A London-based mining company accused of extensive human rights abuse and environmental damage in India has delisted from the London Stock Exchange amidst concerns it is seeking to escape public scrutiny.
Vedanta Resources Plc delisted from the London market on Monday amidst strong accusations by protesters that the company was “fleeing” the stock exchange without being held accountable by the regulatory authorities for “corporate massacres” .
Vedanta made headlines earlier this year after 13 protesters demanding the shutdown of India’s second largest copper plant in the southern state of Tamil Nadu were shot dead by police and dozens were injured.
Police opened fire on the crowd of unarmed protesters who demanded the closure of the plant citing environmental concerns including pollution of groundwater and the threat to the local fisheries.
At the time, Vedanta’s chairman and main shareholder, controversial billionaire Anil Agarwal, made a personal address to the people of Tamil Nadu in which he said being “very sad” to hear about the deadly incident, which he called “unfortunate”.
State officials subsequently announced the permanent closure of the plant.
Following the incident, campaigners called on the UK regulatory authorities to investigate allegations Vedanta was complicit in the police opening fire and demanded it be delisted from the London Stock Exchange (LSE).
India’s state-funded National Human Rights Commission said it was carrying out its own probe into the events. The state government of Tamil Nadu also appointed judge Aruna Jagadeesan as a one-person commission to investigate the killings. Jagadeesan is reported by the Indian press as a judge known for her controversial judgements.
Just over a month after the deadly protests, Vedanta announced its possible delisting from the LSE following a cash offer by Volcan Investments, a holding company registered in the Bahamas and controlled by Agarwal.
In a statement published this week, Vedanta confirmed its delisting following a successful buyout of the company’s shares by Volcan Investments.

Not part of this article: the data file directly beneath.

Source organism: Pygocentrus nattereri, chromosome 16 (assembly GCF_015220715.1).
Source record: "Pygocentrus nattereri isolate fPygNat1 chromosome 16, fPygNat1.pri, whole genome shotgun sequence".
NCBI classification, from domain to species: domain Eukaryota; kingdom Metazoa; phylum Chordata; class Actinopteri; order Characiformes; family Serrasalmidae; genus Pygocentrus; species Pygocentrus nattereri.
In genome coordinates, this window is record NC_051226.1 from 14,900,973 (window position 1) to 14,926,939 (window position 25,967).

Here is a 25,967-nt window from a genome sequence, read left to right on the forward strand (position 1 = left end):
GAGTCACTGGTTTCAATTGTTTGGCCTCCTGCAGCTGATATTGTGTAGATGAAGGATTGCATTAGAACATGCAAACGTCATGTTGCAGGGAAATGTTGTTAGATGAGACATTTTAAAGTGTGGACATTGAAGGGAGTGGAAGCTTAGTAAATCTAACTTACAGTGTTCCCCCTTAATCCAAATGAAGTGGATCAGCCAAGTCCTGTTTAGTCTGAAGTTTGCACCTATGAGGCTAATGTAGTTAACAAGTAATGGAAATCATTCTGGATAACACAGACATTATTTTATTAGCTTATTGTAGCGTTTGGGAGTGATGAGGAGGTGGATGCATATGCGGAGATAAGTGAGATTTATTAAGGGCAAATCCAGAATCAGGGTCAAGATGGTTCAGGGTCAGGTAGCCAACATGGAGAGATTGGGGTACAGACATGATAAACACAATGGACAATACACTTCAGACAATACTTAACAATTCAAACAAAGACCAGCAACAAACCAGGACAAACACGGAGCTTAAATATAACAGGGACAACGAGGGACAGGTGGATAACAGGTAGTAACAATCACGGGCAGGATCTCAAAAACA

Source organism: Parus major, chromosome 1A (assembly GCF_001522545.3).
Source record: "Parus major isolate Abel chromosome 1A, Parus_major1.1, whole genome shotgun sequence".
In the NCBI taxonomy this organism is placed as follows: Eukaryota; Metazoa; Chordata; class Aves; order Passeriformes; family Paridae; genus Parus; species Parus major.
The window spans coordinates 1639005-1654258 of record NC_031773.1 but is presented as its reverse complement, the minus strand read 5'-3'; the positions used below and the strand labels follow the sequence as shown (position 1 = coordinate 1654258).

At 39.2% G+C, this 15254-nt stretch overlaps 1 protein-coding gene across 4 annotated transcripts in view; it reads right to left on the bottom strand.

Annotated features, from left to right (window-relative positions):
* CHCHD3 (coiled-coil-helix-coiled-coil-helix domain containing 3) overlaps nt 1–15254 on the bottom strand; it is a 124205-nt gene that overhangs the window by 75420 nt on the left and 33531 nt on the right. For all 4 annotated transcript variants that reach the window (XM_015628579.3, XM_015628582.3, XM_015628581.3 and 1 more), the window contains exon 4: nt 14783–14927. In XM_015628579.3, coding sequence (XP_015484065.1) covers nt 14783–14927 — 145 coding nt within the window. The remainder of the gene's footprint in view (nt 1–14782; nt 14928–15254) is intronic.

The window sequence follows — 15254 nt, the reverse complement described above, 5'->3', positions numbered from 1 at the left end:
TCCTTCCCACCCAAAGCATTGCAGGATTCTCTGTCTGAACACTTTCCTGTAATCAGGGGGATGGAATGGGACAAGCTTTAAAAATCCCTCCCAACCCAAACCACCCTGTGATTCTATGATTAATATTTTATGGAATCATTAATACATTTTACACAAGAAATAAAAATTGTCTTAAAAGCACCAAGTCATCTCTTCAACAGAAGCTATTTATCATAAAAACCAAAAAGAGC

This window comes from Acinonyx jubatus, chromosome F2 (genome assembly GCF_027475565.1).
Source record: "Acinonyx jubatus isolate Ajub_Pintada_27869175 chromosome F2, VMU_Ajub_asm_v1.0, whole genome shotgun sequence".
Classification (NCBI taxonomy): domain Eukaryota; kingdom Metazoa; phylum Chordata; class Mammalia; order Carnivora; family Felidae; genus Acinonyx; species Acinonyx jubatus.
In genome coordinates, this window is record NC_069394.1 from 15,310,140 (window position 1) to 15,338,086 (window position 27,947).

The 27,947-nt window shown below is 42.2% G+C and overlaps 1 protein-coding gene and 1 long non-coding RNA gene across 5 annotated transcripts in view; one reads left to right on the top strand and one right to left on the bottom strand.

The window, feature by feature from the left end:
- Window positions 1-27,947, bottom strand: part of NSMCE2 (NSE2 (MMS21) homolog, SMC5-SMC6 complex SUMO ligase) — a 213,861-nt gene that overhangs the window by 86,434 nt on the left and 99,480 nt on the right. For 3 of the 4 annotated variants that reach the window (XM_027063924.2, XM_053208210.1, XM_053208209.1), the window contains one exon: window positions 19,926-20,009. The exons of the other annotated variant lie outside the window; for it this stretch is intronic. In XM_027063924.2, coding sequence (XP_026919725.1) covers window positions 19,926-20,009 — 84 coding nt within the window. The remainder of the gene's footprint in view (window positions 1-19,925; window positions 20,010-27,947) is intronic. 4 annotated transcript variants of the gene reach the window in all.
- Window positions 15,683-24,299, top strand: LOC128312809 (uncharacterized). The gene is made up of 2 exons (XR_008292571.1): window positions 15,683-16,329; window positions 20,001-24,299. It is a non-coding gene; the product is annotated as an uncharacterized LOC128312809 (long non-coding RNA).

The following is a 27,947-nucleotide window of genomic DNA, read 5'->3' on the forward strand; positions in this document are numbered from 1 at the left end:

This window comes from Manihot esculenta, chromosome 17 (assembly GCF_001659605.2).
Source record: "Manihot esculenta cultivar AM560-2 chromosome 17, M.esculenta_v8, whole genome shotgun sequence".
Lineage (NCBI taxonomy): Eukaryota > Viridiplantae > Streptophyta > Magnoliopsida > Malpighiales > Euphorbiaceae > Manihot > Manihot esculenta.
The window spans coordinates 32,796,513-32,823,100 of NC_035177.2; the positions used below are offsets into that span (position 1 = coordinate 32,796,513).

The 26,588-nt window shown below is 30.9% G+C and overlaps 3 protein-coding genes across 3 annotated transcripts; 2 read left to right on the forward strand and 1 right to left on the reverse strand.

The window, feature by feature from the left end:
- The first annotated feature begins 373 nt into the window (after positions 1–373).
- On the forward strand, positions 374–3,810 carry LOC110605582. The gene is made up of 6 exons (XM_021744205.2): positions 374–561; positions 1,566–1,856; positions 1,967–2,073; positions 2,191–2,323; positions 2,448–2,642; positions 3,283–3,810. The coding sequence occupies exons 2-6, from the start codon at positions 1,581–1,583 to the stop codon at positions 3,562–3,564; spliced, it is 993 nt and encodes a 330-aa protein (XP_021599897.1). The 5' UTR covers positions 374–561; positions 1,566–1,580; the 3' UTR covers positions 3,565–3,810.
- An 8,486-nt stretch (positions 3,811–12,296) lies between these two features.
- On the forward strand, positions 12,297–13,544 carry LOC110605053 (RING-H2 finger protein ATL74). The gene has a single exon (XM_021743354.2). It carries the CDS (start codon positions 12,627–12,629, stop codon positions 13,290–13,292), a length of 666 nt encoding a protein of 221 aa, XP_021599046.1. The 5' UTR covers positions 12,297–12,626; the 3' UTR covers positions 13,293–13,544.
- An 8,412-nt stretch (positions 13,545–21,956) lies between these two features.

Miriam Rose, from the UK-based campaign group Foil Vedanta, told DeSmog, that while protesters were celebrating the delisting of Vedanta because it “curtailed its corporate ambition”, she suggested the company was leaving the LSE to avoid further scrutiny.
“They are jumping before they are being pushed,” she said. “Vedanta should not be allowed to simply escape London without being investigated as a London-based company. Instead, they are being allowed to delist and start again with a clean slate.”
Repeated calls for investigation
Campaigners protested outside the Financial Conduct Authority (FCA) and Vedanta’s annual general meeting (AGM) in London on Monday demanding the company be investigated over the deadly protests in Tamil Nadu.
Fatima Babu, from the Anti Sterlite People’s Movement, one of the campaign groups attending the company’s AGM protest, said: “The people of Thoothukudi in Tamil Nadu are still reeling from the massacre of innocent women, men and children in May, which was carried out in the name of protecting Vedanta’s industry from the people whom it has polluted for so many years.
“The Tamil Nadu, Indian and British government’s must all take responsibility for the lawlessness and disproportionate power wielded by Vedanta, which led to this tragic event.”
Samarendra Das, from Foil Vedanta, who wrote a report delivered to the FCA which accused Vedanta of “corporate massacre”, accused Agarwal of “being so desperate to avoid public” that he failed to attend Vedanta’s AGM.
“We cannot let him and his board escape accountability and justice in the UK, under whose jurisdiction they have committed widespread financial, human rights and environmental crimes,” she said, urging the FCA and the City of London to initiate proceedings against the company or risked being “complicit in enabling and mitigating these abuses”.
Neither the FCA nor Vedanta responded to DeSmog UK’s requests for comment. But Vedanta Resources’ chairman Agarwal has previously denied any links between the company’s delisting and the backlash against the deadly mass protests which took place in Tamil Nadu in May.
Agarwal previously told India Today that delisting Vedanta from the LSE would help simplify the Vedanta Group’s corporate structure and that the “maturity of the Indian capital markets” makes a seperate London listing “no longer necessary to achieve the group’s strategic objectives”.
Lack of corporate regulation
But Foil Vedanta’s Rose said the case reflected a systematic failure of the City of London’s regulatory authorities to investigate allegations of corporate wrongdoing.
“London is known as the money-laundering capital of the world. But it is also a capital for criminal companies using the City’s reputation to boost their credentials,” she said.
“British finance is allowing companies to commit crimes abroad without being investigated for those crimes at home. This is a systematic problem of the total lack of regulation on the London Stock Exchange.”
Rose added that British courts are currently considering the eligibility of a group of claimants from Zambia, who are suing Vedanta and its local subsidiary KCM for extensive pollution from the Nchanga copper mine, to have their case against the parent company heard in the UK.
She told DeSmog UK’s that Vedanta’s lawyers have warned that allowing this case to take place under British jurisdiction would “open the floodgates” to claimants against British listed companies.
She argued that while profits from mining flow freely into the City of London, victims of the liabilities they create have no recourse to justice in the UK.